How Do I Estimate Solar Installation Costs?
Most solar quotes feature three numbers: The contract price of the system, the value of incentives, and the net cost of the system after incentives.
What solar quotes don’t typically feature is an itemized cost breakdown of the equipment, labor, and other soft costs. So, it’s only natural to wonder how much of your money is spent on installing solar panels versus buying the actual panels.
In this article, we’ll break down how much solar panels cost verus the cost to install them, and give you the tools to estimate how much labor costs for an average solar installation.
Use our solar panel cost calculator to get an estimate for your total project cost.
Solar panel installation cost breakdown
Based on 2022 average labor rates, solar panel installation cost accounts for roughly 5.5% of the total cost of a solar project, according to the National Renewable Energy Lab (NREL).
To put that in perspective, using the a modeled market price (MMP) of $2.95 per Watt for residential solar, labor costs contributed just 16 cents per Watt of solar capacity installed. That’s tied with structural balance of system (racking) for the second smallest piece of the solar cost pie, as shown below. However, it’s important to note — as the NREL does in its report — that these cost benchmarks vary from market to market.
Chart courtesy of NREL. MSP = minimum sustainable price; MMP = modeled market price.
Using the NREL’s modeled market price, a 7.9 kW solar system would cost $23,305 and solar panel installation labor cost would account for just $1,264.
So, while homeowners are used to labor being a notably expensive part of car repairs, landscaping, and other home improvement projects, it’s a relatively small piece of the puzzle for solar projects. And even with wages increasing, the labor cost for installing solar panels has steadily decreased alongside the average cost of solar panels in the 2010’s, as shown below.
Although labor, inverter, and solar panel cost fell substantially in the 2010’s, balance of system hardware and non-labor soft costs have been more stubborn. These non-labor soft costs including permitting, inspection, and interconnection fees, customer acquisition costs, general overhead (facility costs, gas, insurance, etc), and profit.
Short of installing the solar panels yourself (which we don’t recommend for safety and many other reasons), one of the only ways to reduce these non-labor soft costs is to use the solar.com marketplace to compare quotes. Simply put, our free marketplace alleviates customer acquisition burden for the solar companies in our network and allows them to focus on what they do best: Install solar panels.
Solar.com also fosters healthy competition between local installers, motivating them to offer their lowest-possible pricing.
How do I estimate solar installation cost?
One simple way to estimate your solar installation cost is to multiply the gross cost of your project by 0.055. According to the NREL data above, installation typically accounts for 5.5% of the total cost of a residential solar project, so this equation will get you a ballpark figure for labor costs.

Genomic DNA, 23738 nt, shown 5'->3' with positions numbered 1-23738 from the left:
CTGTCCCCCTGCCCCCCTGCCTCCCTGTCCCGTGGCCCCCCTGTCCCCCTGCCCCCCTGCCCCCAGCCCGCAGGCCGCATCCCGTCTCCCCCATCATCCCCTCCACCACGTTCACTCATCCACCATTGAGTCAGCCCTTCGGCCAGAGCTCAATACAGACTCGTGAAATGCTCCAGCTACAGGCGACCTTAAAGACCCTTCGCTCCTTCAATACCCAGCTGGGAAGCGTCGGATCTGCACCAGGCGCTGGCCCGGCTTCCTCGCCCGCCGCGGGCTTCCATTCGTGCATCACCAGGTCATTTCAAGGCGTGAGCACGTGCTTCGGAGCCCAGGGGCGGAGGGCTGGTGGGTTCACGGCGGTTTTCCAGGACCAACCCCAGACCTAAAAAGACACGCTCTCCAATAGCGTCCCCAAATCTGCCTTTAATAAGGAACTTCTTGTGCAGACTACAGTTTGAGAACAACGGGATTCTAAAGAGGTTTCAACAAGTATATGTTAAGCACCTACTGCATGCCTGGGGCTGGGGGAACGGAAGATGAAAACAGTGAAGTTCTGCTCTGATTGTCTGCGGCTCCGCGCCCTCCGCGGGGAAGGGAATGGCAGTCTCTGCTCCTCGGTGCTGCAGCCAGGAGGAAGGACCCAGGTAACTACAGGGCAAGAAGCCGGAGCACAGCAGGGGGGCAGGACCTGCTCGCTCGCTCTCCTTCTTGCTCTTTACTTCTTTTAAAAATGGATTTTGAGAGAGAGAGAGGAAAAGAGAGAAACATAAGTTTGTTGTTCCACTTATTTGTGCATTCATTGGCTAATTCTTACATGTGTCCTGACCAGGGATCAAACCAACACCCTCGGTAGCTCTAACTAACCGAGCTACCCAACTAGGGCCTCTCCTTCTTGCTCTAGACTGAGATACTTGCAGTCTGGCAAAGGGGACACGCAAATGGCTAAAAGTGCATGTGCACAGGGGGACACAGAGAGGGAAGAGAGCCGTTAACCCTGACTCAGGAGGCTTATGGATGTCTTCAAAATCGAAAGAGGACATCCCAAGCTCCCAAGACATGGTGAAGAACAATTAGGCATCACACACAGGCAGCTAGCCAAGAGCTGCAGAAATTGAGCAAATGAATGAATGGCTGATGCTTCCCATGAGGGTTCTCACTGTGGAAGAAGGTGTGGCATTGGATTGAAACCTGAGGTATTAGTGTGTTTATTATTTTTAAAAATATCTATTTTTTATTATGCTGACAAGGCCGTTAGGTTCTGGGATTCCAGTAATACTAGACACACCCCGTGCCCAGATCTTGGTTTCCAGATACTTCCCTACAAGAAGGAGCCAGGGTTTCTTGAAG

For example, if you receive a solar quote for $25,000, you can expect labor to make up around $1,375 of the all-in cost. (Check out our solar calculator to estimate the cost of your project.)
It’s important to note that solar panel installation costs are specific to each project and market based on wages, local competition, and specialization of the labor. For example, if you need a main panel box upgrade, the additional labor from a certified electrifician will add to the cost of the project. Labor costs also vary from state to state based on the minimum wage, cost of living, and availability of employees.
Because of this variablility, it’s unlikely that you’ll find accurate solar installation cost estimator online. However, it’s worth remember that installation labor is one least expensive line items in your solar project — and not something to skimp on if you want your solar system to be installed properly and last for 25 years or more.
Will solar panels get cheaper in 2023?
It’s difficult to say where the price of solar panels will go in 2023 because there are opposing market forces at play.
First, the solar industry is still working to untangle supply chain challenges created by the pandemic, which increased the cost of solar panels for the first time in several decades. At the same time, the solar industry is growing at an exponential rate and prices are expected to fall as adoption increases.
Additionally, it’s unclear how local manufacturing incentivized by the Inflation Reduction Act will affect solar panel prices. One one hand, local manufacturing reduces the cost of shipping and tariffs. On the other, US manufacturing workers typically make higher wages than manufacturing workers overseas, which could put upward pressure on solar panel pricing.
It’s important to understand that the solar modules themsleves typically make up less than 20% of a solar project. So, while you may pay slightly less for panels by waiting a few years, you’ll likely spend more that what you save on inflated electricity prices while you wait.